(March 13, 2003) -- The South Coast Air Quality Management District has filed a civil lawsuit alleging the BP Carson refinery committed thousands of air pollution violations over an eight-year period.
AQMD is seeking a $319 million penalty, the largest ever sought.
AQMD’s attorneys filed the civil complaint against BP West Coast Products LLC in L.A. County Superior Court. As described by an AQMD release, the complaint alleges three main categories of air pollution violations at the company's Carson oil refinery between 1994 and 2002:
- Submittal of false inspection reports and failure to maintain an inspection and maintenance program for floating roof tanks under AQMD’s Rule 463, resulting in excess emissions from the tanks;
- Failure to sample pollutant gases in refinery flares, as required by AQMD’s Rule 1118; and
- Two incidents that resulted in strong odors, a public nuisance and evacuation of nearby schools.
Most of the lawsuit's 54 causes of action allege violations at 26 of the refinery’s storage tanks. The suit alleges the violations occurred from Sept. 14, 1994 -- the day an AQMD-authorized self-inspection requirement took effect -- until June 20, 2002, when AQMD told the refinery it intended to inspect the refinery’s tanks.
Paula Barnett, spokeswoman for BP told LBReport.com the allegations "largely involve processes and procedures deemed inadequate by AQMD and we've since modified our systems to ensure compliance. We take the allegations very seriously. As it relates to the penalties, we were surprised by the amount and believe it is a disproportionate agency reaction to the alleged impacts which we believe were minimal."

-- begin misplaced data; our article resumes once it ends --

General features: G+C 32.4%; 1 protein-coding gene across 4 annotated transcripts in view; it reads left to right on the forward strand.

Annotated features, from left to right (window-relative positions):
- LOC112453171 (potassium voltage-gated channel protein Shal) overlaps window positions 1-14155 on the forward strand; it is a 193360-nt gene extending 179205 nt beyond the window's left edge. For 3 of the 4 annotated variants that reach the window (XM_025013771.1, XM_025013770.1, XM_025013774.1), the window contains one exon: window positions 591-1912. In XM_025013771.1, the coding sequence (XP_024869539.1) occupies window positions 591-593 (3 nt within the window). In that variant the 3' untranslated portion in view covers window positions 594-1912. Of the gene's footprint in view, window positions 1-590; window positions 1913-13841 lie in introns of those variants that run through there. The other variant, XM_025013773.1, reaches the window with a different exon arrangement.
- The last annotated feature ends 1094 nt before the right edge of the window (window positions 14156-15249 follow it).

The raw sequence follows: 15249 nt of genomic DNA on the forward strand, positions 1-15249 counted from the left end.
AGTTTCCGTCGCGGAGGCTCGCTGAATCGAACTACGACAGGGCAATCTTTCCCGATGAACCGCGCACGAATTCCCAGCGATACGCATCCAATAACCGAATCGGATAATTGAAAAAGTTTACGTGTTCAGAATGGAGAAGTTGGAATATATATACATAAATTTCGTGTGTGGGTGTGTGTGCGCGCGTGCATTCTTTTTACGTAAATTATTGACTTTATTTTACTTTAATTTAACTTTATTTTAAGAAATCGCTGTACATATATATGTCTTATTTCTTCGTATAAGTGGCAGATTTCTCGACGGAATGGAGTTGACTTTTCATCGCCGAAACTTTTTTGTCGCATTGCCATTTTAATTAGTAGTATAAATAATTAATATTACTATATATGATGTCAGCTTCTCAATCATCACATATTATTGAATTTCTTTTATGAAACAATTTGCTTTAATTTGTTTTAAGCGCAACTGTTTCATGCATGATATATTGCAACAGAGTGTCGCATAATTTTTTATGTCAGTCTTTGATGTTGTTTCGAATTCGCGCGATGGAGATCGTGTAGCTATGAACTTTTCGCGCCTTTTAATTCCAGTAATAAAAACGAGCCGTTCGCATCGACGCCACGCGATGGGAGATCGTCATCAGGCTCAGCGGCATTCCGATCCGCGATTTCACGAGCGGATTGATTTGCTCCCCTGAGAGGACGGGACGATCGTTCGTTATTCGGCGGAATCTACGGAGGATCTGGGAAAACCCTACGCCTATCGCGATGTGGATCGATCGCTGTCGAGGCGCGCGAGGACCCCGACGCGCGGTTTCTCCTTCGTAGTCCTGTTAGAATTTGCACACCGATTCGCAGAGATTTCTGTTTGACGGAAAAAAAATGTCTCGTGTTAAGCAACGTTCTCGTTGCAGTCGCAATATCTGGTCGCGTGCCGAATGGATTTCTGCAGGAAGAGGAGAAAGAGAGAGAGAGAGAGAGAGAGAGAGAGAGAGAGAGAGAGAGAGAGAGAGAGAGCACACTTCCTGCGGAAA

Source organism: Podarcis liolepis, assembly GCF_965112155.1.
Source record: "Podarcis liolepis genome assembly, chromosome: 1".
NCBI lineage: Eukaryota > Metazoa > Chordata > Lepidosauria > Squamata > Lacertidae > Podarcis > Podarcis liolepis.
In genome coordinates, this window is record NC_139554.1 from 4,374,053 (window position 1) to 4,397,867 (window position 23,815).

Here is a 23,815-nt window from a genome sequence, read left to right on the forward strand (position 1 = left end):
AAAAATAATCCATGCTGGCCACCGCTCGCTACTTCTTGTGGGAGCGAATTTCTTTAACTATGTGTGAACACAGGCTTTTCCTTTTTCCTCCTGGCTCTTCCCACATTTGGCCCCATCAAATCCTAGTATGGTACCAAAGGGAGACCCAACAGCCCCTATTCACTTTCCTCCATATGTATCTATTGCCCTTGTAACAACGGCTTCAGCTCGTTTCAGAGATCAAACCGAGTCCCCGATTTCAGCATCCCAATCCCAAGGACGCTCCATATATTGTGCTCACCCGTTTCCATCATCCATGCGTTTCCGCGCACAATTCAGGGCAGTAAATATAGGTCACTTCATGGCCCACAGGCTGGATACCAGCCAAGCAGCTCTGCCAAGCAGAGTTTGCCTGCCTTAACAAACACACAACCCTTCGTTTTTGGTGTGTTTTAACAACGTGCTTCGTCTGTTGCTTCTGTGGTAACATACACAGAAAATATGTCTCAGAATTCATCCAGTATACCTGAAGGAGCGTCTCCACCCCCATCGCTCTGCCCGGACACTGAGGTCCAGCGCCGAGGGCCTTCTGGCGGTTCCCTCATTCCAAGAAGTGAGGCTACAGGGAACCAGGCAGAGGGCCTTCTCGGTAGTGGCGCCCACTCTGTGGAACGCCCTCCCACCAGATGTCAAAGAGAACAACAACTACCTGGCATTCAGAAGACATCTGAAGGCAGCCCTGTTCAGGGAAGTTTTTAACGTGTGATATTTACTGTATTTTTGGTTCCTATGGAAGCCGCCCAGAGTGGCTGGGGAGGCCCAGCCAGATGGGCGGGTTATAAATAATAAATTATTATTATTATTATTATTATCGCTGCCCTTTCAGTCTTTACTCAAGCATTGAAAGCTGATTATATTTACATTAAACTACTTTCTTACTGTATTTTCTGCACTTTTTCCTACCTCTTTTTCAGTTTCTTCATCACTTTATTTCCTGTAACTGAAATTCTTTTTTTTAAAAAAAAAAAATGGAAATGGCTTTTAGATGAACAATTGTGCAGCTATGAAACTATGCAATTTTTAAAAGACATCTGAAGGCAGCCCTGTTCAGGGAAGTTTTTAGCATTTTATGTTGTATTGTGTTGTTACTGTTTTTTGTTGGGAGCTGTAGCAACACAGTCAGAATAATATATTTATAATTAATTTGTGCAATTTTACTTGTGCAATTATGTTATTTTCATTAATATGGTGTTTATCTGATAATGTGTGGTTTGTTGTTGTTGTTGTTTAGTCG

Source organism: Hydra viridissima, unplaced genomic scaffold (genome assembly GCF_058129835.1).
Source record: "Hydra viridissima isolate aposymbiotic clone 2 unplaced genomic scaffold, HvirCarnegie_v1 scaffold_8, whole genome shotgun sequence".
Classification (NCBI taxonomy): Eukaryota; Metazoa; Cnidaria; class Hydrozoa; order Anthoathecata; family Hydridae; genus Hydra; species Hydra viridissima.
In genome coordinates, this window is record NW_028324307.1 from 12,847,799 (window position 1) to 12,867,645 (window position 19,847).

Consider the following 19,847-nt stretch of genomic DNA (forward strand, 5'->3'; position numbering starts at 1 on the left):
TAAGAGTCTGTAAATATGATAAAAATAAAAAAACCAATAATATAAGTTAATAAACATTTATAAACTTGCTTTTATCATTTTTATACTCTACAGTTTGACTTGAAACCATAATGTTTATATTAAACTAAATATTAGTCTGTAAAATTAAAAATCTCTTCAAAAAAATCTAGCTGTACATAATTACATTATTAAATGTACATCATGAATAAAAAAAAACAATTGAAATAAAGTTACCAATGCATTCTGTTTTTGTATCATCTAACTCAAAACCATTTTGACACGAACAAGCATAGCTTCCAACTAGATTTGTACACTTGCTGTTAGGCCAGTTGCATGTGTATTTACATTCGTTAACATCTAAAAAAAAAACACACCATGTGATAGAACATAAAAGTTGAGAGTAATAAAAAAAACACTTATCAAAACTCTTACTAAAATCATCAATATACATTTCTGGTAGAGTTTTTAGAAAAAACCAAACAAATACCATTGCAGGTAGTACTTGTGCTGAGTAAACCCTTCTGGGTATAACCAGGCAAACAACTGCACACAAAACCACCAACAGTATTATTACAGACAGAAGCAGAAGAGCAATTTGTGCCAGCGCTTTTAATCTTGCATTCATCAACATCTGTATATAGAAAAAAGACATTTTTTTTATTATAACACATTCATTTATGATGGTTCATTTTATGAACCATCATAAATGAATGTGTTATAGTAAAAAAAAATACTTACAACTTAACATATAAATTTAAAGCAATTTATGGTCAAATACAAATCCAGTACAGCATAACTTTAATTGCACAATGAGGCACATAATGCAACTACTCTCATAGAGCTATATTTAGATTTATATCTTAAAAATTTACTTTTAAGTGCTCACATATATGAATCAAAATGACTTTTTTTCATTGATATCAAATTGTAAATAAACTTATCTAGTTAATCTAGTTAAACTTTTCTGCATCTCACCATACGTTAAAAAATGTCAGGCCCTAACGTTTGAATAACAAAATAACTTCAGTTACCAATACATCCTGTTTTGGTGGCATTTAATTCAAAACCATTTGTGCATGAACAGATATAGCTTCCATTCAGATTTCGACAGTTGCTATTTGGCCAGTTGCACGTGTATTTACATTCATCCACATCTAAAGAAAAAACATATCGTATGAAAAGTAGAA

Ms. Barnett indicated the company plans to challenge AQMD's allegations in court.
Regarding allegations to the effect that tanks inspected by AQMD allegedly had leaks, gaps, torn seals and other defects that caused excess violations (AQMD says its inspectors issued 12 Notices of Violation based on thousands of counts of air pollution violations), Ms. Barnett said after initial investigation, "storage tanks were repaired within 72 hours or taken out of service." She noted that AQMD's rule "permits companies to correct maintenance issues within 72 hours, which we did."
Ms. Barnett also indicated that based on BP's calculation of the condition of the storage tanks, emissions from the tanks "were not significant and at no time do we believe there was any threat to the community or the environment."
Regarding allegations to the effect that BP failed to sample and report to AQMD the constituents of its flare gases (required by an AQMD rule), Ms. Barnett said the allegations "involve data collection requirements, not emissions to the community. Since problem was discovered, we've modified systems to ensure the data is collected as required."
She added, "Repairs have been made and continue to be made to the tanks but the repairs themselves were not properly documented in reports submitted to the AQMD. That's what we mean by processes and procedures. Repairs were made but not properly documented."